Black Bears Back in Missouri after Successful Reintroduction Program
A successful reintroduction program is being credited with the resurgence of black bears in the Ozark forest in southern Missouri, according to a joint study by the University of Missouri, Mississippi State University and the Missouri Department of Conservation.
Because of unregulated hunting and habitat loss, black bear populations tanked in Missouri, Arkansas and Oklahoma in the 1920s. But thanks to the black bear reintroduction program that started in the 1950s in Arkansas, there are now hundreds of black bears in the region's hilly forests. It's welcome news to the state of Missouri, which has grown accustomed to the only bear in the state being the one on its state flag.
But now the state is faced with the new task of reeducating a public not accustomed to forests full of bears on how to co-exist with the creatures. The Missouri Department of Conservation warns that while the black bear population in the state is still small, outdoor recreationists and homeowners should take precautions in the Ozark forest to avoid attracting bears.
"Black bears normally do not attack humans, but they will ransack picnic baskets, tear through garbage bags or even enter buildings looking for food," said Lori Eggert, associate professor of biological sciences at University of Missouri. "Although some Missourians may be concerned, the return of black bears to Missouri is actually a good sign. It means parts of the state's forests are returning to a healthy biological balance after nearly two centuries of intensive logging and exploitation."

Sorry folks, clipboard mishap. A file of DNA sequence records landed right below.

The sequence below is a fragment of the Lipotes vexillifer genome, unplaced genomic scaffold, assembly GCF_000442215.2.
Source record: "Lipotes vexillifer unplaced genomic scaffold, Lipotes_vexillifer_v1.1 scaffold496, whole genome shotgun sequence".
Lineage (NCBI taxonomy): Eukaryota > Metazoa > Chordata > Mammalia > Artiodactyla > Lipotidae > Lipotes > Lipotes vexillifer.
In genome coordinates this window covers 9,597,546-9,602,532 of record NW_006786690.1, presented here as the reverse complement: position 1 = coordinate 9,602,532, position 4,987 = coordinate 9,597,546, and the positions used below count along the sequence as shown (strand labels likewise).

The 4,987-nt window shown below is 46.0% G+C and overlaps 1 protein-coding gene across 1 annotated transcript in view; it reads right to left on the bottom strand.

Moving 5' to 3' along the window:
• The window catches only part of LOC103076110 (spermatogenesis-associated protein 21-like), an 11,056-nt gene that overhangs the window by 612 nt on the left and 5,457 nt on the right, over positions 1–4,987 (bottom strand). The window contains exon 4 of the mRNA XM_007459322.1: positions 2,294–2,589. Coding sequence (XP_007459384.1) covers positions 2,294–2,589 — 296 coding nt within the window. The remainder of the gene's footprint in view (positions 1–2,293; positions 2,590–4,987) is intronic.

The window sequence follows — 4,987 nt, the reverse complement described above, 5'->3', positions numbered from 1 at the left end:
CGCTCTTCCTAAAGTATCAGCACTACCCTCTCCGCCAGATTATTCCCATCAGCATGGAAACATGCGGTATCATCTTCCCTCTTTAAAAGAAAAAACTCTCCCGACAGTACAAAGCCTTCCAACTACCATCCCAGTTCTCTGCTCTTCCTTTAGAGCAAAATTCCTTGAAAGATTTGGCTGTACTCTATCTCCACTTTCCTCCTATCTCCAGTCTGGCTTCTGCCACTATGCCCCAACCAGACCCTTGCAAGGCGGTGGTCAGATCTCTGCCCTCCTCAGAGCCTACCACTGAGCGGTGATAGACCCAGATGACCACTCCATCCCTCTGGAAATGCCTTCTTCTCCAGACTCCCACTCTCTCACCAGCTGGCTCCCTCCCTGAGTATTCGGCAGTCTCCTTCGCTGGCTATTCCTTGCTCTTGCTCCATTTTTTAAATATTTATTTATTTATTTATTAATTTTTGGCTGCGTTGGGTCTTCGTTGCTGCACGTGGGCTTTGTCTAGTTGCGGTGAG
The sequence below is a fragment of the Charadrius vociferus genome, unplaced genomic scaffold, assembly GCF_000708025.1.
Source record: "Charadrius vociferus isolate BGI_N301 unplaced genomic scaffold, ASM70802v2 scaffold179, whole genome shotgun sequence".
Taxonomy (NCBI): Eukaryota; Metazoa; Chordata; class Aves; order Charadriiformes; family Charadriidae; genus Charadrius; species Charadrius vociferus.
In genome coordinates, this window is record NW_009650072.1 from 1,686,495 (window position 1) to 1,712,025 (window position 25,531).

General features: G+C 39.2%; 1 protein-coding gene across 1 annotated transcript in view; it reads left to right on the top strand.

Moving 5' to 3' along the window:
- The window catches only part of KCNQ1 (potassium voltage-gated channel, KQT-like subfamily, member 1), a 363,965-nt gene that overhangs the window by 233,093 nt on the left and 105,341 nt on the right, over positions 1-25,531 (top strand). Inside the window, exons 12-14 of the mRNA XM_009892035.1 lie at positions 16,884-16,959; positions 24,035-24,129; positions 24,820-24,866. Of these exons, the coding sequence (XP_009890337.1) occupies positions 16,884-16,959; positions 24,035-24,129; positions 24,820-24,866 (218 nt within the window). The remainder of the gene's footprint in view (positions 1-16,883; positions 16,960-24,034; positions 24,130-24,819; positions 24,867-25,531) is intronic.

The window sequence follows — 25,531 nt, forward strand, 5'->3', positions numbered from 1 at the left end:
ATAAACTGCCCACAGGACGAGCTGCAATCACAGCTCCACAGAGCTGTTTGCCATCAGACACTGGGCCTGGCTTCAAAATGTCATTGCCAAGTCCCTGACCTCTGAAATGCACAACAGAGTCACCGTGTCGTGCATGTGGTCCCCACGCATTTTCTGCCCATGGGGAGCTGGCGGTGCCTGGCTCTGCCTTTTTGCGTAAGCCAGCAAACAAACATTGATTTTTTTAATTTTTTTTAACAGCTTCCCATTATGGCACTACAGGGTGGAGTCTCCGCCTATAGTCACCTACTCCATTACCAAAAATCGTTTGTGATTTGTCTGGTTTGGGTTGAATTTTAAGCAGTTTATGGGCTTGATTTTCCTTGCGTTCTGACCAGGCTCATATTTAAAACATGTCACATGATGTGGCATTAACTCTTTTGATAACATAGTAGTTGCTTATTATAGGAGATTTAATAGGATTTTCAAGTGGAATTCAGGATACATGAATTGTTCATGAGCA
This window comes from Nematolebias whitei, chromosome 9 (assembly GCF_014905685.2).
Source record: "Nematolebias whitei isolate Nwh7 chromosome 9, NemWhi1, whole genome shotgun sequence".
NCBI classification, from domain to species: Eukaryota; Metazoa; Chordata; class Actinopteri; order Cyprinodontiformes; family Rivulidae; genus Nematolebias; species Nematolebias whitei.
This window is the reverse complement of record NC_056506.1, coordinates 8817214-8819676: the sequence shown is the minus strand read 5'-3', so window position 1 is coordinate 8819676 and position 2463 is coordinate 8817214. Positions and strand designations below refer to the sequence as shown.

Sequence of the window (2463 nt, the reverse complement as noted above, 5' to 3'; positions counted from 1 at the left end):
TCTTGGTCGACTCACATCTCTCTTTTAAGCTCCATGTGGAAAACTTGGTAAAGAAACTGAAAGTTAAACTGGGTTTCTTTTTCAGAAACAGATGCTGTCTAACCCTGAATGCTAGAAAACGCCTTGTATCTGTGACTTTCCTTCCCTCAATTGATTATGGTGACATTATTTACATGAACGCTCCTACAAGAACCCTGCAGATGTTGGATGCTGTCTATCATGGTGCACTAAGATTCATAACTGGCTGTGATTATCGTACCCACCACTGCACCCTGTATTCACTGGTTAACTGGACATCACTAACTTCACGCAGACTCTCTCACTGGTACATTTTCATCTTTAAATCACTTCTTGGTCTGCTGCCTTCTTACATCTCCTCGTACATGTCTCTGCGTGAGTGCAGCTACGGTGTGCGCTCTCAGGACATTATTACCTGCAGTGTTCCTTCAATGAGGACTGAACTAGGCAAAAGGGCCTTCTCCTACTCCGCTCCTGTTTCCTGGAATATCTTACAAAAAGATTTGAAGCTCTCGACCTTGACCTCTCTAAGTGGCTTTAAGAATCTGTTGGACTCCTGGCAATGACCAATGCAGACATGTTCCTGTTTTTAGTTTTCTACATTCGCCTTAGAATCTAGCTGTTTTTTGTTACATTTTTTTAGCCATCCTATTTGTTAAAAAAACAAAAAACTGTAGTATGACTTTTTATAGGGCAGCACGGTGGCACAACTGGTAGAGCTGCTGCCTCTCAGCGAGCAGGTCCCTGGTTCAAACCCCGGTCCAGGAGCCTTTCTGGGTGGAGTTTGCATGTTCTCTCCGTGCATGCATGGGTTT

Using genetic data, Eggert and her colleagues were able to trace the origins of the Missouri black bears back to Arkansas, where thousands of black bears now roam.
The bears in Missouri appear to mostly be descendants to a population of bears originally reintroduced to the Ozarks from populations farther north in Minnesota and Canada. However, one surprise from the genetic tracking of the bears was that some of the population did not appear to be descendants of the northern bears, suggesting that a tiny population of black bears was able to survive in the Ozark forests throughout the period of hunting and deforestation that all but eliminated the mammals from the region.
"The larger the gene pool of bears in the region, the healthier the population will be as it recovers," said Eggert. "If they do indeed exist, these remnant populations of black bears may serve as valuable reservoirs of genetic diversity."
If black bear populations in the Show-Me-State continue to rise, it's likely that annual hunting quotas will be established, as is the case in Arkansas to the south, which allows for limited black bear hunting in October and November.
Eggert and her colleagues' research is published in the Journal of Mammalogy.